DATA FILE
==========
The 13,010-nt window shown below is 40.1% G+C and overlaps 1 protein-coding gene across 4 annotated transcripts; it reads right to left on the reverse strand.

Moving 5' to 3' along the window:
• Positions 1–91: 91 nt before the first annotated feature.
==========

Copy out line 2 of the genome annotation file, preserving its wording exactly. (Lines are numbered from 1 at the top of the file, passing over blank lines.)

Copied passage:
Moving 5' to 3' along the window: